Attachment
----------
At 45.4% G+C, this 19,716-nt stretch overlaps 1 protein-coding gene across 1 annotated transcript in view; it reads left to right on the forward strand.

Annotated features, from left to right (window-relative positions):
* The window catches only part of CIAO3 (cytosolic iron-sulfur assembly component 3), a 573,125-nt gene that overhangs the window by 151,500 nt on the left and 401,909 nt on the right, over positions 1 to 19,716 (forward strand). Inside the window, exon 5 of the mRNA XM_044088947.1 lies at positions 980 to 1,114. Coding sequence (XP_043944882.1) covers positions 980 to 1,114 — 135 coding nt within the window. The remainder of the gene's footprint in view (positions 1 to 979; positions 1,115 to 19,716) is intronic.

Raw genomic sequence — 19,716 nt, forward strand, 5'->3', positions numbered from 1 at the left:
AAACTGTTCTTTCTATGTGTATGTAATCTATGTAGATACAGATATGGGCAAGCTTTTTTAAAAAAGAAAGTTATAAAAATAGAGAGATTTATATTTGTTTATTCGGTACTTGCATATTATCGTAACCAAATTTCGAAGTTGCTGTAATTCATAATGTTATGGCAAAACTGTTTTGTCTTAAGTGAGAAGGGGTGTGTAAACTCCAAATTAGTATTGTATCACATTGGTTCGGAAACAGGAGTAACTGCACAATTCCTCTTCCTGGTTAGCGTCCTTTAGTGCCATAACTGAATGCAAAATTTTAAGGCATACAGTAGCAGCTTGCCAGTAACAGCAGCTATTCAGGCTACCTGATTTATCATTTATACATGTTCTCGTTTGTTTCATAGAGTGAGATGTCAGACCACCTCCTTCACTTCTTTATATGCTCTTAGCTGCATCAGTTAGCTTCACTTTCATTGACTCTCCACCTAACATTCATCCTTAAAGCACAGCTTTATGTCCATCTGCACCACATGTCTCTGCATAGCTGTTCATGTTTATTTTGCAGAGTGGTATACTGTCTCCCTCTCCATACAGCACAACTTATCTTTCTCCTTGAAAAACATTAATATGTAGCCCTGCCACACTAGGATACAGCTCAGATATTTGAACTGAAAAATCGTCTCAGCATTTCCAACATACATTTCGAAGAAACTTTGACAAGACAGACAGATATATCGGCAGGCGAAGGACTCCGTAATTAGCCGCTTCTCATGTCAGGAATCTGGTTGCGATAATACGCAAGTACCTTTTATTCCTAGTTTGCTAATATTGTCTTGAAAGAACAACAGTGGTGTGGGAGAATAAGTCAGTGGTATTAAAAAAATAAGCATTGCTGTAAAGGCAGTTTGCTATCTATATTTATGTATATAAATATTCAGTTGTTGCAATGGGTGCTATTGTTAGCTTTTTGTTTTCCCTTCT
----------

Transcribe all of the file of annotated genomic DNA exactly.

At 45.4% G+C, this 19,716-nt stretch overlaps 1 protein-coding gene across 1 annotated transcript in view; it reads left to right on the forward strand.

Annotated features, from left to right (window-relative positions):
* The window catches only part of CIAO3 (cytosolic iron-sulfur assembly component 3), a 573,125-nt gene that overhangs the window by 151,500 nt on the left and 401,909 nt on the right, over positions 1 to 19,716 (forward strand). Inside the window, exon 5 of the mRNA XM_044088947.1 lies at positions 980 to 1,114. Coding sequence (XP_043944882.1) covers positions 980 to 1,114 — 135 coding nt within the window. The remainder of the gene's footprint in view (positions 1 to 979; positions 1,115 to 19,716) is intronic.

Raw genomic sequence — 19,716 nt, forward strand, 5'->3', positions numbered from 1 at the left:
AAACTGTTCTTTCTATGTGTATGTAATCTATGTAGATACAGATATGGGCAAGCTTTTTTAAAAAAGAAAGTTATAAAAATAGAGAGATTTATATTTGTTTATTCGGTACTTGCATATTATCGTAACCAAATTTCGAAGTTGCTGTAATTCATAATGTTATGGCAAAACTGTTTTGTCTTAAGTGAGAAGGGGTGTGTAAACTCCAAATTAGTATTGTATCACATTGGTTCGGAAACAGGAGTAACTGCACAATTCCTCTTCCTGGTTAGCGTCCTTTAGTGCCATAACTGAATGCAAAATTTTAAGGCATACAGTAGCAGCTTGCCAGTAACAGCAGCTATTCAGGCTACCTGATTTATCATTTATACATGTTCTCGTTTGTTTCATAGAGTGAGATGTCAGACCACCTCCTTCACTTCTTTATATGCTCTTAGCTGCATCAGTTAGCTTCACTTTCATTGACTCTCCACCTAACATTCATCCTTAAAGCACAGCTTTATGTCCATCTGCACCACATGTCTCTGCATAGCTGTTCATGTTTATTTTGCAGAGTGGTATACTGTCTCCCTCTCCATACAGCACAACTTATCTTTCTCCTTGAAAAACATTAATATGTAGCCCTGCCACACTAGGATACAGCTCAGATATTTGAACTGAAAAATCGTCTCAGCATTTCCAACATACATTTCGAAGAAACTTTGACAAGACAGACAGATATATCGGCAGGCGAAGGACTCCGTAATTAGCCGCTTCTCATGTCAGGAATCTGGTTGCGATAATACGCAAGTACCTTTTATTCCTAGTTTGCTAATATTGTCTTGAAAGAACAACAGTGGTGTGGGAGAATAAGTCAGTGGTATTAAAAAAATAAGCATTGCTGTAAAGGCAGTTTGCTATCTATATTTATGTATATAAATATTCAGTTGTTGCAATGGGTGCTATTGTTAGCTTTTTGTTTTCCCTTCT